In August, the FDIC passed a stringent set of rules aimed at making it easier for buyout firms to take control of banks. The end result, however, was so restrictive that many private equity firms basically abandoned the idea altogether. Notably, FDIC chief Sheila Bair promised to review the policy six months down the road.
The PEC has called the policy counterproductive, unnecessary, and a deterrent to deal-doing. Representatives of Blackstone Group, Carlyle Group and Centerbridge Partners said the policy “retains several requirements that may make it less likely that private investors will participate in acquisitions of failed depository institutions, or that will cause them to submit lower bids than they otherwise would have submitted.”
And they were both right. Since then, zero bank buyouts have occurred, according to Thomson Reuters. In 2009, we saw four major bank deals in the first half of the year: J.C. Flowers & Co’s takeover of Indymac; WL Ross & Co, Carlyle Group, Blackstone Group and Centerbridge Partners’ takeover of BankUnited; Advent International’s majority stake in Fifth Third Bank; and Fortress Investment Group, Crestview Partners and Lightyear Capital’s investment in First Southern.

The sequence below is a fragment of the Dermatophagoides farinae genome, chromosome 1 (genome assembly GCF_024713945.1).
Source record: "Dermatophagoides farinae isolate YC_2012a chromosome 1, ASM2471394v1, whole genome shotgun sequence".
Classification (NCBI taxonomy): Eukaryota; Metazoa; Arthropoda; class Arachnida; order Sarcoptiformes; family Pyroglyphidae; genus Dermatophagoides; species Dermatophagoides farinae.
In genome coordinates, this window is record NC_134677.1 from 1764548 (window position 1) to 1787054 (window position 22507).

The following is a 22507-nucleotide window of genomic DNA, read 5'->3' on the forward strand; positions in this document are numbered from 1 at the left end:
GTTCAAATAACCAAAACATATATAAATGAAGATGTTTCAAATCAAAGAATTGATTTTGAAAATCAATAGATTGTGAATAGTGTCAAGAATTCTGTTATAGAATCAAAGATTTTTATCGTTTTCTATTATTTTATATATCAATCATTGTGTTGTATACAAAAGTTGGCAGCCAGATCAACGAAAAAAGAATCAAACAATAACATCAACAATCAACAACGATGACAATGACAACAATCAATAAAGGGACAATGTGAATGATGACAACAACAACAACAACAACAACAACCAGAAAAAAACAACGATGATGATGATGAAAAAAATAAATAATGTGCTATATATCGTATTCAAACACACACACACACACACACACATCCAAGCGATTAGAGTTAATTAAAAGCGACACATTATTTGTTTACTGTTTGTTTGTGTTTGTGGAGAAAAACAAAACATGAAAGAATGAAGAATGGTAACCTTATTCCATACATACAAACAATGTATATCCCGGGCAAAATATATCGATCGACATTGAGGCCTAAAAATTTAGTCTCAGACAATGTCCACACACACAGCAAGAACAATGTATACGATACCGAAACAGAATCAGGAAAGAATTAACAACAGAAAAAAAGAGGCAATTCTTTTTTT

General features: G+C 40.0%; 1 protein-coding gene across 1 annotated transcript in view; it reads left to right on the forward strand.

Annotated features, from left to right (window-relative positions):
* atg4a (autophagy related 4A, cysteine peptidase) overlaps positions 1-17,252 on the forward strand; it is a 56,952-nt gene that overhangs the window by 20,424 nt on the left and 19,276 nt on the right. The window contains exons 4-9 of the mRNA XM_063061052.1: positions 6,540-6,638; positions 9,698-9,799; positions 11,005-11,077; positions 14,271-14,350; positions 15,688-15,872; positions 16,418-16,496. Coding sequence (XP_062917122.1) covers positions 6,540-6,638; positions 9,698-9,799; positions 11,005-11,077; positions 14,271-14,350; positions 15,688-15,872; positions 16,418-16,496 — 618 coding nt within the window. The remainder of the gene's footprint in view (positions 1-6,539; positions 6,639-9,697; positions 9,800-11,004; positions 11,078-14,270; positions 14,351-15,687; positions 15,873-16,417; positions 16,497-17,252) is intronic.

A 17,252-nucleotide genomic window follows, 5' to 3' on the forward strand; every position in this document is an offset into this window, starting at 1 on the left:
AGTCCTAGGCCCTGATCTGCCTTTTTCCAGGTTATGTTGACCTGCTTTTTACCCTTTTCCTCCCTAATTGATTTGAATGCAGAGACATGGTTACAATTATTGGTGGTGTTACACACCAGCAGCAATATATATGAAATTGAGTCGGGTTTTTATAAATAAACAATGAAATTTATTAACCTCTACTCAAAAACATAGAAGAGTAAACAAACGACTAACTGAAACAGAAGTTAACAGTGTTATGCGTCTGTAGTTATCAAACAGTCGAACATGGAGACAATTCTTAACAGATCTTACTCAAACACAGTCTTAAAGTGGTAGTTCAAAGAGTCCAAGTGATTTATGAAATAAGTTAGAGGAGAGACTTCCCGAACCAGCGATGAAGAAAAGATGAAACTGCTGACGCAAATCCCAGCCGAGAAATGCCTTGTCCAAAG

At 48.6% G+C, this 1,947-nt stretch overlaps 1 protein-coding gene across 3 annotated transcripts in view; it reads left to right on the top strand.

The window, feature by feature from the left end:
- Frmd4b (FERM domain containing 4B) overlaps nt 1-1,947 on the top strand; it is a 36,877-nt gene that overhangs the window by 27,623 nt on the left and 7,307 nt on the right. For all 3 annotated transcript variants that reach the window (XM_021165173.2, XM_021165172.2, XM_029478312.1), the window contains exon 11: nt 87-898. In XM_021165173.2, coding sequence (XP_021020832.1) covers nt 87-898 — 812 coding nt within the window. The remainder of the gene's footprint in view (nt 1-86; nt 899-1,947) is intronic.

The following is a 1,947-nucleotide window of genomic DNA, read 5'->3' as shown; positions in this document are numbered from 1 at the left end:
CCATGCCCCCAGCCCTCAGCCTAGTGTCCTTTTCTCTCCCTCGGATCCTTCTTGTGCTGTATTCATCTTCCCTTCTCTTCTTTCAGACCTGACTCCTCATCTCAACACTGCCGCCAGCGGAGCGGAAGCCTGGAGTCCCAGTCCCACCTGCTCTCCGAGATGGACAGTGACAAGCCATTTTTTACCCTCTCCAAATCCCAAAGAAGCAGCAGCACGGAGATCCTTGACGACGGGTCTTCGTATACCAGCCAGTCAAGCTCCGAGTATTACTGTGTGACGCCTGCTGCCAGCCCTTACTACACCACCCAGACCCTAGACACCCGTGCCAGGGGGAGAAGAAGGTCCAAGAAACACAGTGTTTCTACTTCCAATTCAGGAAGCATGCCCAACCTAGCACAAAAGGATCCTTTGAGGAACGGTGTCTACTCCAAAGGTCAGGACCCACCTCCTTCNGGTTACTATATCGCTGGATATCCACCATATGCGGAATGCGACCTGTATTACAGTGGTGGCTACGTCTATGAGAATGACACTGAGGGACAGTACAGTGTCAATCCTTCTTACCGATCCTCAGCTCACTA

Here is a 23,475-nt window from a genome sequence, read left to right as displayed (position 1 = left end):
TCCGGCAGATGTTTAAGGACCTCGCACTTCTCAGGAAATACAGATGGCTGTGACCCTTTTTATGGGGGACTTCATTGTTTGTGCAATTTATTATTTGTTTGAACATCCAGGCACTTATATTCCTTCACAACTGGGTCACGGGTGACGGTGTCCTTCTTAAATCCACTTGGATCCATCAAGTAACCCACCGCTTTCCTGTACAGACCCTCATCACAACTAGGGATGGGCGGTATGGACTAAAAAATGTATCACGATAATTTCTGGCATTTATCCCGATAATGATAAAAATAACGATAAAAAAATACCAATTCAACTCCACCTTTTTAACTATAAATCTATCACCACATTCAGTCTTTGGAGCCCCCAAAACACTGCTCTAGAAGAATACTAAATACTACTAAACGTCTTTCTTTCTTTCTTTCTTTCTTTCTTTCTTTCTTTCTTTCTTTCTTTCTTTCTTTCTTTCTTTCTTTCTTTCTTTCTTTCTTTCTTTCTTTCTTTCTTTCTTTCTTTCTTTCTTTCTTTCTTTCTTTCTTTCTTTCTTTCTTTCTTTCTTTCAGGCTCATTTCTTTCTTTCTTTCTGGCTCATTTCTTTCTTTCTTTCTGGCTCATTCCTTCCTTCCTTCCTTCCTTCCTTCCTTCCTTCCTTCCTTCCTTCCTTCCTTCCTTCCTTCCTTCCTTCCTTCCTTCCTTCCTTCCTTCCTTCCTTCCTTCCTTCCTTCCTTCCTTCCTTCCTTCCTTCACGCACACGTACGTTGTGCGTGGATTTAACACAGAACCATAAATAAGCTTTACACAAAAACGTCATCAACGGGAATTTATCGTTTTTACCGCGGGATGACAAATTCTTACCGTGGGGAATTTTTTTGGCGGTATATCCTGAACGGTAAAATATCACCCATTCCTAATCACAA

The only bank deal I can find that happened within the confines of the FDIC’s new rules is TPG’ and Starwood Capital Group’s October buyout of Corus Bank (a deal which Thomson Reuters isn’t including for some reason).
When the FDIC policy was announced, buyout pros were optimistic about the door that Bair smartly left open. She said the policy would go in effect on a trial basis, to be reviewed again in six months.
Well, the six months are up, so I called the FDIC to find out if a review is slated to occur. I got this:
“The FDIC is considering whether any action is appropriate. No decisions have been made to this point.”
So they’re deciding whether to make a decision on whether the rules achieved the desired effect. Given the increase in populist anger at financial types, including President Obama’s own attacks on the alternative assets, private equity may be stuck with the bank-buying hand its been dealt.